How AI and Deep Learning Will Address the Challenges of Pathologists

| December 17, 2017

contextvisionAccording to the National Cancer Institute, approximately 40% of men and women will be diagnosed with cancer at some point during their lifetimes (reference below). Luckily, we are getting better and better at treating cancer and, in many instances, cancer is now regarded more as a chronic disease than deadly, resulting in regular check-ups and even more pathology tests. This is just a couple of the many reasons for the steady growth in the volume of pathology tests conducted globally over the past few years. As the number of pathology samples increases, so too does the burden in pathology labs.

One of the most significant challenges to accommodating the steady growth in test volume is a simple lack of pathologists. In its December 2012 report, the U.S. Department of Health and Human Services projects a need of 23 percent more pathologists in 2020 than the baseline number of pathologists practicing. In addition, the pressure of delivering accurate interpretations of complex pathology samples at faster rates is ever-growing.

However, pathology (and healthcare as a whole) is at the forefront of significant technological change. With technology like artificial intelligence (AI), computers are becoming smarter and have already reached an intelligence level that enables them to help with many of the mundane, day-to-day tasks.

ContextVision, a medical technology company specializing in image analysis and artificial intelligence, has developed world-class skills within deep learning and AI. The company is currently investing heavily into the task of developing new decision support tools that could save time in the diagnosis process, as well as alleviate variations pathologists face daily.

For instance, these new tools will automate many of the time-consuming, routine tasks like counting mitoses or screening lymph nodes for metastasis in breast tissue, and allow pathologists to save time and focus on more advanced tasks. In prostate, approximately two-thirds of biopsies contain only benign tissue. If the software can safely exclude samples with no cancer, the pathologist can easily sort out benign tissue from malignant tissue, drastically cutting time.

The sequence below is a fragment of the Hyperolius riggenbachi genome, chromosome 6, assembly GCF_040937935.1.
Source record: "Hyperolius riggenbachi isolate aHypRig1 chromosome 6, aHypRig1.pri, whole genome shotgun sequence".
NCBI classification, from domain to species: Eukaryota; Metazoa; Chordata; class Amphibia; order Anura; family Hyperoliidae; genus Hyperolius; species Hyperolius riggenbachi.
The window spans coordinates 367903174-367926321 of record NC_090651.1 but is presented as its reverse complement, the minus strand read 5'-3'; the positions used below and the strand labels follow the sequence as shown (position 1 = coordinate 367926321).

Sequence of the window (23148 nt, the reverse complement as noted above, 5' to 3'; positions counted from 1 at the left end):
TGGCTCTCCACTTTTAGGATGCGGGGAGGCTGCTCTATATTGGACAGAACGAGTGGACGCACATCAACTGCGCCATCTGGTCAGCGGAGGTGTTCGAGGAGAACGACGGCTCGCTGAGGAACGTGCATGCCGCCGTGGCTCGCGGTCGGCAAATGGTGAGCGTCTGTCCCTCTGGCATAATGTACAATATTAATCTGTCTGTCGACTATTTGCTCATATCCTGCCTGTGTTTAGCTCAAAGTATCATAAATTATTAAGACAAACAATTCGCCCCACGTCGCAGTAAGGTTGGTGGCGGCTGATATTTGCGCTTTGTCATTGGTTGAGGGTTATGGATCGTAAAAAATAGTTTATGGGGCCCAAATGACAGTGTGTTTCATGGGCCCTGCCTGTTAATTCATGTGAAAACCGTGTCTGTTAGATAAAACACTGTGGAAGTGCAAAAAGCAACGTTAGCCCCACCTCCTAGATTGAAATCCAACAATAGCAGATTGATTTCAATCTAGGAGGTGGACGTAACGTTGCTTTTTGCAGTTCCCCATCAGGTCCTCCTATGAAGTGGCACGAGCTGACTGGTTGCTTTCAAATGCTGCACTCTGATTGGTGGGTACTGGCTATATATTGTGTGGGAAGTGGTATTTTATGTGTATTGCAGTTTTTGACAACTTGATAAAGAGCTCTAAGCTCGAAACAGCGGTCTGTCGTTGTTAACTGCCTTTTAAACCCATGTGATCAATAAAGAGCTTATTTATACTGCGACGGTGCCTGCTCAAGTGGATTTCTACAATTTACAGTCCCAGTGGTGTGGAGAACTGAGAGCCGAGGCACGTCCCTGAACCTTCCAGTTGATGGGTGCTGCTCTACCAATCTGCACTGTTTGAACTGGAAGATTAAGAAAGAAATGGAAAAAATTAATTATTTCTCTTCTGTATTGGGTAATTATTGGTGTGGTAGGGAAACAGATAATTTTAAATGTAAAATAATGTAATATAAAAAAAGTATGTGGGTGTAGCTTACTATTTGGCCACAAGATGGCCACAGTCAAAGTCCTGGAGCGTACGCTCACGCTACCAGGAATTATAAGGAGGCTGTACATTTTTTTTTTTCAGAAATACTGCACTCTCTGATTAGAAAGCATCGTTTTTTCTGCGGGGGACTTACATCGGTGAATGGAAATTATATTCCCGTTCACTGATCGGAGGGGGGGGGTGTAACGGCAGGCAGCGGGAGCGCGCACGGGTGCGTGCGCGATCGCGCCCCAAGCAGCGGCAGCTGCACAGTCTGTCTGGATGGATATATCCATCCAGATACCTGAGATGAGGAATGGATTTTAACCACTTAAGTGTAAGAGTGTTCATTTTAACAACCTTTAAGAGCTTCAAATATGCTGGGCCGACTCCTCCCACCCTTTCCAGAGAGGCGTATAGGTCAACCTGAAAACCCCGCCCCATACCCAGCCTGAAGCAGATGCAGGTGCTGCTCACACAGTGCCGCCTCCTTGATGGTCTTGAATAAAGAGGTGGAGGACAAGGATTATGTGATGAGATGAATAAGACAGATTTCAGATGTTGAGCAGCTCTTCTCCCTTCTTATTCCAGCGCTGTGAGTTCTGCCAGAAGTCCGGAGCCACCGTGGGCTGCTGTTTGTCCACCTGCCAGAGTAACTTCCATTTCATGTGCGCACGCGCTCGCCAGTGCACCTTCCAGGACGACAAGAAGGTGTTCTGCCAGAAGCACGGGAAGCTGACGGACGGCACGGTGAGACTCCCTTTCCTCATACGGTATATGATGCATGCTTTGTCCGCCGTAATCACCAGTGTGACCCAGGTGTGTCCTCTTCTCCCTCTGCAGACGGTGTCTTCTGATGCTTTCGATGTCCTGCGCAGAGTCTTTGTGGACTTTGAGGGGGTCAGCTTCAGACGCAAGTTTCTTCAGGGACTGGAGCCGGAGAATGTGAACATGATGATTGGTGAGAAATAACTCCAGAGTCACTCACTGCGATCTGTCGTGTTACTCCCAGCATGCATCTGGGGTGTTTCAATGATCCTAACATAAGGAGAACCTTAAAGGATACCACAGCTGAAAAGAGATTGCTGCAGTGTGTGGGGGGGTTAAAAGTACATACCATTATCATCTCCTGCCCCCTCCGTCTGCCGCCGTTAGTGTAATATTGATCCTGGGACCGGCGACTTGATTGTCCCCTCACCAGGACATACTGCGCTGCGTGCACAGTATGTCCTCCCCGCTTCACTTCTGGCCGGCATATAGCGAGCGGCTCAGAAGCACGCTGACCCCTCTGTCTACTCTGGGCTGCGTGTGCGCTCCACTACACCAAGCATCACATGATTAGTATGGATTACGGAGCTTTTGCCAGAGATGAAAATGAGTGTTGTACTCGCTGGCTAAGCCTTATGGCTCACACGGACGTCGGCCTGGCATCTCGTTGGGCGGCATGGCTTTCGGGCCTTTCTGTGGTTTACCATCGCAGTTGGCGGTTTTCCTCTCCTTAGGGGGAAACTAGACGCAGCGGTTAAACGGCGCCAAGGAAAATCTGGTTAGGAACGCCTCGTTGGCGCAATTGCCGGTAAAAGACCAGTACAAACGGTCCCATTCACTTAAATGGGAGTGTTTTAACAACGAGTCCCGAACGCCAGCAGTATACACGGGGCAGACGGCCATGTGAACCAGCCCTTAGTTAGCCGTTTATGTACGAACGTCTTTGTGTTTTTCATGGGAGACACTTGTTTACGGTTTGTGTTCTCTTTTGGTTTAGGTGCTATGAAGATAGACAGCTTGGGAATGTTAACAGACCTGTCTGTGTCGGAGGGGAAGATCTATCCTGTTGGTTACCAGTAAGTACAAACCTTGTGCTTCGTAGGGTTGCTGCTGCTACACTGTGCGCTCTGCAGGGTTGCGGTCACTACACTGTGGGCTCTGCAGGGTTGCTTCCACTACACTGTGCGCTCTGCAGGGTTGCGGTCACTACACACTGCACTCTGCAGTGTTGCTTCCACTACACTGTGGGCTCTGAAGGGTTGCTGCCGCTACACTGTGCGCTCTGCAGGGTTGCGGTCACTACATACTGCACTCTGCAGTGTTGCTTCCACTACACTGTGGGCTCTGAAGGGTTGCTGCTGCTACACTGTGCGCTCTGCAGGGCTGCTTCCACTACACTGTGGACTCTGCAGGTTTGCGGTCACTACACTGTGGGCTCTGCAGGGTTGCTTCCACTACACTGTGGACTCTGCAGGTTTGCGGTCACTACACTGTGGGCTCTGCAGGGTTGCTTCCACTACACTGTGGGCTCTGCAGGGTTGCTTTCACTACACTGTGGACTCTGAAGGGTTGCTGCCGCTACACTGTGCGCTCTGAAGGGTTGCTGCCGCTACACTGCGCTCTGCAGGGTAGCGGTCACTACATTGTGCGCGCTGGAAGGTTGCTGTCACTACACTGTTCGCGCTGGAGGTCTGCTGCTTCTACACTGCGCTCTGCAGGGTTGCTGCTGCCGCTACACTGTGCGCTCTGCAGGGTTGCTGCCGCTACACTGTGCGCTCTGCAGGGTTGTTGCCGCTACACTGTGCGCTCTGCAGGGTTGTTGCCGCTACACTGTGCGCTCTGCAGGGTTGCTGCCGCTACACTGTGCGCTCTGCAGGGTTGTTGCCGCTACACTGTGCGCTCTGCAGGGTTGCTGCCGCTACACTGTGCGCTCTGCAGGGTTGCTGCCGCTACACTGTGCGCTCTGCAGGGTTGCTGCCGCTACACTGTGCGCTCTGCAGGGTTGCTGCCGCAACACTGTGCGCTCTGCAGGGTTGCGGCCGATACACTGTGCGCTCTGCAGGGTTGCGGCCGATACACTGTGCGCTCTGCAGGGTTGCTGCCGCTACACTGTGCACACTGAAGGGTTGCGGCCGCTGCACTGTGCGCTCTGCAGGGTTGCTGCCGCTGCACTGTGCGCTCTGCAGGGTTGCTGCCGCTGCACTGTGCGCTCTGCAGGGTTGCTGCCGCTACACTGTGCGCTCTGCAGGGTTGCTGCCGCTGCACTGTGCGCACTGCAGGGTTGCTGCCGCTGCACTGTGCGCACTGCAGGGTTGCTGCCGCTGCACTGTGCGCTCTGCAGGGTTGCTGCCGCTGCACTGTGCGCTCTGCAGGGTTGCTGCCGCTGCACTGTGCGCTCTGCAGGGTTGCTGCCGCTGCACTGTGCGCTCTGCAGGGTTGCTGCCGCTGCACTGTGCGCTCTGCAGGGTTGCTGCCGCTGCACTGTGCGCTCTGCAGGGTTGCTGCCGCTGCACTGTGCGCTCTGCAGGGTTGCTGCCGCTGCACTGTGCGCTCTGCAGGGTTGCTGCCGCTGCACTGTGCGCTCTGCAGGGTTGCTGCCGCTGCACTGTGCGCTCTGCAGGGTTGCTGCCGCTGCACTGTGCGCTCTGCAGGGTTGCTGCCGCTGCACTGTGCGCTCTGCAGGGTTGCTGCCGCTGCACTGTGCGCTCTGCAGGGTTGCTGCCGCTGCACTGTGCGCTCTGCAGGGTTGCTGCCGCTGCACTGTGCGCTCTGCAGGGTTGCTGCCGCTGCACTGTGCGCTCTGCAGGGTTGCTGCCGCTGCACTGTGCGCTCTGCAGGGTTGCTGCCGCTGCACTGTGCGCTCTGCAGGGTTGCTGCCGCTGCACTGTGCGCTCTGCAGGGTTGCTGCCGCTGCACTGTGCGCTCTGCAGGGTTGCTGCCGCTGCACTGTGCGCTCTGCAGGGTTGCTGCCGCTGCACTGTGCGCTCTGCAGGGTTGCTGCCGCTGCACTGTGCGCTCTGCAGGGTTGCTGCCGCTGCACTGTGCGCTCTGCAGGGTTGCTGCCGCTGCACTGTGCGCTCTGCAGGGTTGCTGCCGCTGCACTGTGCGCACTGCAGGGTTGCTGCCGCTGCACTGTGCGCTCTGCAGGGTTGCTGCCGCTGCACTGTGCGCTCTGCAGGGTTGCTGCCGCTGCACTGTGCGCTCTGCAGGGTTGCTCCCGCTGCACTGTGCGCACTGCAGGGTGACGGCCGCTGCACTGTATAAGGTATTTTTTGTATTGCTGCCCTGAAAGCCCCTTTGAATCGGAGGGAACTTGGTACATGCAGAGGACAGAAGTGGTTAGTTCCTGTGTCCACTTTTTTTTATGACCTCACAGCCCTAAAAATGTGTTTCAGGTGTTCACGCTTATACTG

In addition, with regards to prostate cancer, additional immunostaining may be needed as the morphological analysis of H&E stained tissue is not sufficient to rule out cancer. Now, their new software aims at automatically suggest Gleason patterns in accordance with ISUP 2014 new classification, cutting out the uncertainly and subjectivity of evaluation. With the use of deep learning algorithms, the expertise of many pathologists and objective data can be combined and conserved. By digitizing pathology, workflow for the individual pathologist will be more efficient and streamlined. Information and slides are readily available, allowing pathologists to easily switch between, share, store or compare slides side-by-side.

Decision support tools can work simultaneously in the background and are flexible enough to integrate with current diagnostic processes and will be fully compatible with most scanners or viewers. As a result, the introduction of decision support tools would save pathologist´s time and in addition ensure that more objective and consistent evaluations are performed.

Although new technologies often have a learning curve, the future of artificial intelligence – and digital pathology – is full of possibilities and the benefits are endless. We can be certain it will be life changing, in the medical field and beyond.

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Based on 2010-2012 data :

Source: ContextVision


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Category: Anatomic Pathology, Artificial Intelligence, Clinical Laboratories, Data Management, Device Manufacturers, Digital Pathology News, Electronic Medical Records, General Healthcare News, Image Analysis, Informatics, Laboratory Informatics, Laboratory Information Systems, Laboratory Management & Operations, New Digital Imaging Technologies, Pathology News, Vendor products, Web/Tech, Whole slide

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